New Horizons’ recent encounter with Jupiter seems to have gone off flawlessly, returning stunning imagery in the bargain. For the Pluto-bound spacecraft, the giant planet turned out to be more than a simple gravitational slingshot. Jupiter was also a shakedown for the even more intriguing planetary encounter to come in 2015, letting both spacecraft systems and operators here on Earth work through a real-time event.
This image of the moon Io, showing a volcanic eruption in progress on that tortured world, was only one of many scenes the spacecraft captured (including excellent views of Jupiter’s rings). If you look at the Io picture carefully, you can see another plume, from the volcano Masubi at about the 7 o’clock position. On the nightside, the volcano Loki is visible as illuminated by Jupiter. The images that went into this animation were taken over an eight-minute span on March 1.
Image: This five-frame sequence of New Horizons images captures the giant plume from Io’s Tvashtar volcano. Snapped by the probe’s Long Range Reconnaissance Imager (LORRI) as the spacecraft flew past Jupiter earlier this year, this first-ever “movie” of an Io plume clearly shows motion in the cloud of volcanic debris, which extends 330 kilometers (200 miles) above the moon’s surface. Only the upper part of the plume is visible from this vantage point – the plume’s source is 130 kilometers (80 miles) below the edge of Io’s disk, on the far side of the moon. Credit: NASA/Johns Hopkins University Applied Physics Laboratory/Southwest Research Institute.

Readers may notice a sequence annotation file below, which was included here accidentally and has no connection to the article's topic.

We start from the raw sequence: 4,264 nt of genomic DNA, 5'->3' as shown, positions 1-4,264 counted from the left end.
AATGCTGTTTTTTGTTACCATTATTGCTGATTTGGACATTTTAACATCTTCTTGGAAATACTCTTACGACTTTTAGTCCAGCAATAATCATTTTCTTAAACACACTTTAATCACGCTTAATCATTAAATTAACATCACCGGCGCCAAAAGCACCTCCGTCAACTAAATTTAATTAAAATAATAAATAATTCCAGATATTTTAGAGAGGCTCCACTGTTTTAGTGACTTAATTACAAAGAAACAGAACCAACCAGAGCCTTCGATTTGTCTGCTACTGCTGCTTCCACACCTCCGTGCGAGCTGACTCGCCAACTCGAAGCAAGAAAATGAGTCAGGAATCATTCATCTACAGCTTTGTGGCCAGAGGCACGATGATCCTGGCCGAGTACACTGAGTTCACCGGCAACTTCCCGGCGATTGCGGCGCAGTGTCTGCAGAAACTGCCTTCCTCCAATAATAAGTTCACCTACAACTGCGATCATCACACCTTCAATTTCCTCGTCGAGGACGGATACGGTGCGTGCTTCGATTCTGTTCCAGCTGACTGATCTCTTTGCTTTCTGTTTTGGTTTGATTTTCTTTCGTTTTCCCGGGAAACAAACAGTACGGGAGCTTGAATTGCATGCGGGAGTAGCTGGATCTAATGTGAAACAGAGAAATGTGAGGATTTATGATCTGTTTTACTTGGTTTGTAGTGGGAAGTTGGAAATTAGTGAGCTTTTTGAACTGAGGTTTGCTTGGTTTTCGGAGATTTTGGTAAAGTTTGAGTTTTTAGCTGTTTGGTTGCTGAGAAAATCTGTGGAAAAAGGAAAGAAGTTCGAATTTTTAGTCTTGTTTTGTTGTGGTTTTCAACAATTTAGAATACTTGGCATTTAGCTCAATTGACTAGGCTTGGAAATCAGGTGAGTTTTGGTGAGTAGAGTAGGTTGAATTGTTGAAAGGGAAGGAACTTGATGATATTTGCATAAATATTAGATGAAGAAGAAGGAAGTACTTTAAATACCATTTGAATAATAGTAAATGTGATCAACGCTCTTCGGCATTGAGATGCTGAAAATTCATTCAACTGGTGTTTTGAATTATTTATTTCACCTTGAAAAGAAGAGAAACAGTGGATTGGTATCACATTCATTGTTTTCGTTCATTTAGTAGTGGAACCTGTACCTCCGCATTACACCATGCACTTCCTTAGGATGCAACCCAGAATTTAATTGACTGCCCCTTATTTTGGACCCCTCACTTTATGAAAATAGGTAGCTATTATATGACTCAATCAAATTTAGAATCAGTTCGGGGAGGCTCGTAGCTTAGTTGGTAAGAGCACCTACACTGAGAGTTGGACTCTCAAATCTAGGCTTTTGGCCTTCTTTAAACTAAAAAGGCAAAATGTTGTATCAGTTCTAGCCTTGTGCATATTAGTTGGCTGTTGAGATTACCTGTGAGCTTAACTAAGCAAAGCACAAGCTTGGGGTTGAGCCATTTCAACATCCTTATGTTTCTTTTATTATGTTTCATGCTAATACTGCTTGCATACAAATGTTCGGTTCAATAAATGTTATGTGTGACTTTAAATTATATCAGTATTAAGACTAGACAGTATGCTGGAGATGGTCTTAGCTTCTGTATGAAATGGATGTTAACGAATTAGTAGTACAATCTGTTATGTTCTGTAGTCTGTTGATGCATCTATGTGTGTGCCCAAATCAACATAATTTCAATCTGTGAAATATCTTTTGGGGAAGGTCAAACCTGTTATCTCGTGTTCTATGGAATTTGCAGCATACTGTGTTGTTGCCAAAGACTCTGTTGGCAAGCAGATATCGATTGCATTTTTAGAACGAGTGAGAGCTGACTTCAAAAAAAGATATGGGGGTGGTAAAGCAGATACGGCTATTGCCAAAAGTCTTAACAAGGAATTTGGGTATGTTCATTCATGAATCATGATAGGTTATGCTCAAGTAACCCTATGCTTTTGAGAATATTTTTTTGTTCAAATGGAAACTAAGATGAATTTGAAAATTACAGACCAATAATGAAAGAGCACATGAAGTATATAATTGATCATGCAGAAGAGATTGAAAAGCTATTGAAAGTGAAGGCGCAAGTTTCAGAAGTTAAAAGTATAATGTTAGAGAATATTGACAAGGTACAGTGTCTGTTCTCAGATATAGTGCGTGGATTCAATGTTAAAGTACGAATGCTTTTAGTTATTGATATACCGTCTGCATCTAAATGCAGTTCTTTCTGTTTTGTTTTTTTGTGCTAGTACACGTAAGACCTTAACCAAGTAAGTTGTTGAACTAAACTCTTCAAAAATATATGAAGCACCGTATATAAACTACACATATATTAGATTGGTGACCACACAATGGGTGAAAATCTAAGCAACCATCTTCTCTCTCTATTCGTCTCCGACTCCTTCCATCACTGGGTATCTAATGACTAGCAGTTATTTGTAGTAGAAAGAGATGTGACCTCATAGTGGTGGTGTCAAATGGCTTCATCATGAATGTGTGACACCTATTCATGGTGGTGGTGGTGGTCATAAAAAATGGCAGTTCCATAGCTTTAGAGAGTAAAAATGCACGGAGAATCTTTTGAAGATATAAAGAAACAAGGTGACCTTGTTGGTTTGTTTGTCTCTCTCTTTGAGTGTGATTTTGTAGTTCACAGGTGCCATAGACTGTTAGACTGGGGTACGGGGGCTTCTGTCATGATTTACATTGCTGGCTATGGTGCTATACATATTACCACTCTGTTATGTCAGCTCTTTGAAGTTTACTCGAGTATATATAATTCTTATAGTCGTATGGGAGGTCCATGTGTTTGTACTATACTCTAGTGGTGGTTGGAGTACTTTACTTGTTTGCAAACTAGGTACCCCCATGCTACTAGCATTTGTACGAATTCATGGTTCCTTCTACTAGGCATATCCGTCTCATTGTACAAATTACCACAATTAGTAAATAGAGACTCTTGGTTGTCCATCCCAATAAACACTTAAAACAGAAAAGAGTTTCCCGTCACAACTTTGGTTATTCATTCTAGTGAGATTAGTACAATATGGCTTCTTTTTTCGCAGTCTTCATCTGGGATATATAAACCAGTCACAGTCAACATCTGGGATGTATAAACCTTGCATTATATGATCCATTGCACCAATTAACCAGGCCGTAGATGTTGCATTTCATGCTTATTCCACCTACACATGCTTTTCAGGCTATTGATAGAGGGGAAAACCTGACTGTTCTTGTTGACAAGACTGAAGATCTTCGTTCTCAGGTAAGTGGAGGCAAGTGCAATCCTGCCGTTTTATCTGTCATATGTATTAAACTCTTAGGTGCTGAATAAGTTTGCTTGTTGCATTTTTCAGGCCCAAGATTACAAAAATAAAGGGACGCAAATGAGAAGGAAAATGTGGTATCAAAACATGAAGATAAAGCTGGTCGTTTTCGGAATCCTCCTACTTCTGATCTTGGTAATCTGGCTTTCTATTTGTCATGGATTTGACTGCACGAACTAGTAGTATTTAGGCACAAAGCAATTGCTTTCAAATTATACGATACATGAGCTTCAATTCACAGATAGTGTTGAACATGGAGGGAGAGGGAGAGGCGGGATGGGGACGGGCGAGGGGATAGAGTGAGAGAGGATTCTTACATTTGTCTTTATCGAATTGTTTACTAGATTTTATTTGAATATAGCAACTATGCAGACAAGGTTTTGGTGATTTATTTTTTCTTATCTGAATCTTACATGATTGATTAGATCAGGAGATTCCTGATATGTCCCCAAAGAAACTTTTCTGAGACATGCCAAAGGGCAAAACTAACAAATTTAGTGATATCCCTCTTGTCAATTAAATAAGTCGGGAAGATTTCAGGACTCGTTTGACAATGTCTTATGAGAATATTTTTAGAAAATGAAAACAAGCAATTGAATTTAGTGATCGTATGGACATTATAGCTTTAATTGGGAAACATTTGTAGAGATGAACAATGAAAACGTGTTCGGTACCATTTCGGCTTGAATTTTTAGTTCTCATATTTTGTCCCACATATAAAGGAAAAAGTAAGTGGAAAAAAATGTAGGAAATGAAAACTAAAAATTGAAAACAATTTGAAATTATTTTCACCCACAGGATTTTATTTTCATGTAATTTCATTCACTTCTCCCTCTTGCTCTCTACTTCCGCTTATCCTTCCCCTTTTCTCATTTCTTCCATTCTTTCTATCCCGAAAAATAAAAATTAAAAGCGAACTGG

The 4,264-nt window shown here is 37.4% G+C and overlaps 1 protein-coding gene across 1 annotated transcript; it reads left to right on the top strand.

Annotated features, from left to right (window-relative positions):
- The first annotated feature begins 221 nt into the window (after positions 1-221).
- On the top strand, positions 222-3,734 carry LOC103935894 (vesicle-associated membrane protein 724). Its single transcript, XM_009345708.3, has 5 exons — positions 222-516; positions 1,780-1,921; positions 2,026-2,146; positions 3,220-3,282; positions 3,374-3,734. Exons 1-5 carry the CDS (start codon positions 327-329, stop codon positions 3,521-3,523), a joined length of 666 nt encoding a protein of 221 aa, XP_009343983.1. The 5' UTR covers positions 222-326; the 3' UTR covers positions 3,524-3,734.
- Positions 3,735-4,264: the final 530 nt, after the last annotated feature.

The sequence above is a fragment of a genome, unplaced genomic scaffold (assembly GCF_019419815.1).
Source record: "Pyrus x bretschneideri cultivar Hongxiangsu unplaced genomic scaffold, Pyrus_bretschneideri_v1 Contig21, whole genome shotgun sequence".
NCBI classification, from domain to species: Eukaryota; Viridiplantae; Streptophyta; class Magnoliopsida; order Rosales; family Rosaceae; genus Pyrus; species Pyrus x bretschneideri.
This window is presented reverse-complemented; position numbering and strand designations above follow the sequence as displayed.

36 gigabits of data in all were gathered between February 24 and March 7. With the Jupiter data download now complete, New Horizons now speeds on for its meeting with Pluto and Charon. “…we’ve seen some amazing things,” says New Horizons Project Scientist Hal Weaver (Johns Hopkins University Applied Physics Laboratory). “It’s fair to say we met or surpassed nearly all of our scientific objectives.” All of which bodes well for the next encounter, one with even more riding on its outcome as we get our first close-up of Pluto and move out into the Kuiper Belt.